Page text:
Sciatica is caused by a pinching or compression of the sciatic nerve. The nerve travels from the lower back to the buttocks and hips and down the legs. It’s important to understand, that sciatica itself is not a condition. Instead, it is a symptom of an underlying problem.
Several individual nerve roots comprise the sciatic nerve. Sciatica can develop when a segment of the nerve becomes pinched as a result of a bone spur, herniated disk or spinal stenosis. Sciatica is more likely to occur in middle age adults than in younger people.
Symptoms and Natural History
The symptoms of sciatica may vary based on where the nerve is pinched. Symptoms may include pain that starts in your lower back and radiates to your buttocks and down into the back of the leg. In most cases, only one side of the body is affected. The pain may be sharp, burning or searing. Depending on where the nerve is pinched, pain may also radiate into the foot. Numbness or tingling may also develop.
The severity of symptoms can come on suddenly and vary from mild to incapacitating. Although the condition often resolves in a few weeks, it can interfere with daily activities, making even simple tasks difficult. For example, sciatica can interfere with walking, bending and standing. But in some cases, sitting may also make the pain worse. Lying down may be the only thing that reduces pain since it takes pressure off the nerve.
A symptom review by your doctor, along with a physical exam is often enough to make a diagnosis. During an exam, your physician may check your reflexes and determine if you have any weakness in your legs. You may be asked to lift your legs one at a time or walk on your heels to determine if you experience any pain.
If symptoms persist longer than a week or if symptoms are severe, imaging tests, such as an MRI or x-ray may be performed. Imaging tests may be able to determine the underlying cause of sciatica, such as a herniated disk.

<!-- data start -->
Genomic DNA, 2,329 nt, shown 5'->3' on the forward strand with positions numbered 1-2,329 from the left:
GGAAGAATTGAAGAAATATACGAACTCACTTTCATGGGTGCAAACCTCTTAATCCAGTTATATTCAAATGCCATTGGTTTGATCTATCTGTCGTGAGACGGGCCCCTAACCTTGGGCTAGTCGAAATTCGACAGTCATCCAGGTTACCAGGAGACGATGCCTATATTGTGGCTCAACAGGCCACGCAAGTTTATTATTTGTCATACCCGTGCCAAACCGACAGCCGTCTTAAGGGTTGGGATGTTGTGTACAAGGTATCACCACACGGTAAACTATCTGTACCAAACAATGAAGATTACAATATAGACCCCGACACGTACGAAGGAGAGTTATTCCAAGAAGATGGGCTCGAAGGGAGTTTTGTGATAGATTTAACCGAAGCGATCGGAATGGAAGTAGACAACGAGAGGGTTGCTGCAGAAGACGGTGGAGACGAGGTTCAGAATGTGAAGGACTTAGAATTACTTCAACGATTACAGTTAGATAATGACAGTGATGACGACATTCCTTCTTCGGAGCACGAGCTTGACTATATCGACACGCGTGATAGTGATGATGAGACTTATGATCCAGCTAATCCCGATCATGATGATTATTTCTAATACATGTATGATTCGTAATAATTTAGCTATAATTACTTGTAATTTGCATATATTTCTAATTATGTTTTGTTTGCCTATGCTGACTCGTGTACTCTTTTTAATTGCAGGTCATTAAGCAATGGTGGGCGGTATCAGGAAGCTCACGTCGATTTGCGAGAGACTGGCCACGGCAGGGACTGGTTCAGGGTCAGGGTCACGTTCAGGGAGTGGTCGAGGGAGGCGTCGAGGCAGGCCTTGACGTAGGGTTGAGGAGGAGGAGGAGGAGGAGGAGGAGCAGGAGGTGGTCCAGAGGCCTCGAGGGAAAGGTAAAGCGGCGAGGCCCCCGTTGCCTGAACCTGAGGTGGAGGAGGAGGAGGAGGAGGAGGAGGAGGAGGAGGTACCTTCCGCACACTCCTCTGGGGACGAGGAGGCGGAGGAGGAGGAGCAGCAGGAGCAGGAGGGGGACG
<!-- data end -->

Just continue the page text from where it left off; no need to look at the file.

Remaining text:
Self-Help Treatments for Sciatica
Self-help treatment at home may be sufficient to alleviate symptoms. Applying cold packs for about twenty minutes several times a day may reduce pain. After the first few days of a flare-up, applying heat may also reduce pain. Taking over the counter, anti-inflammatory medication may decrease pain. Performing stretching exercises may ease nerve root compression and reduce symptoms.
Standard Clinical Treatments for Sciatica
When self-help treatments are not enough to treat the condition, additional treatment may be needed. Epidural steroid injections are sometimes recommended to reduce inflammation. Spinal manipulation by a chiropractor is an alternative treatment that may help some people.
Doctors also may recommend physical therapy to decrease symptoms and prevent reoccurrences. Exercises to strengthen muscles, improve flexibility and promote proper posture may be taught. In addition to over the counter meds, prescription medication including muscle relaxants and narcotic pain medication may be used.
When symptoms are severe and other less invasive treatments have failed, surgery may be an option. For example, if a bone spur or herniated disk is causing sciatica, surgery may be performed to treat the problems and reduce compression of the nerve.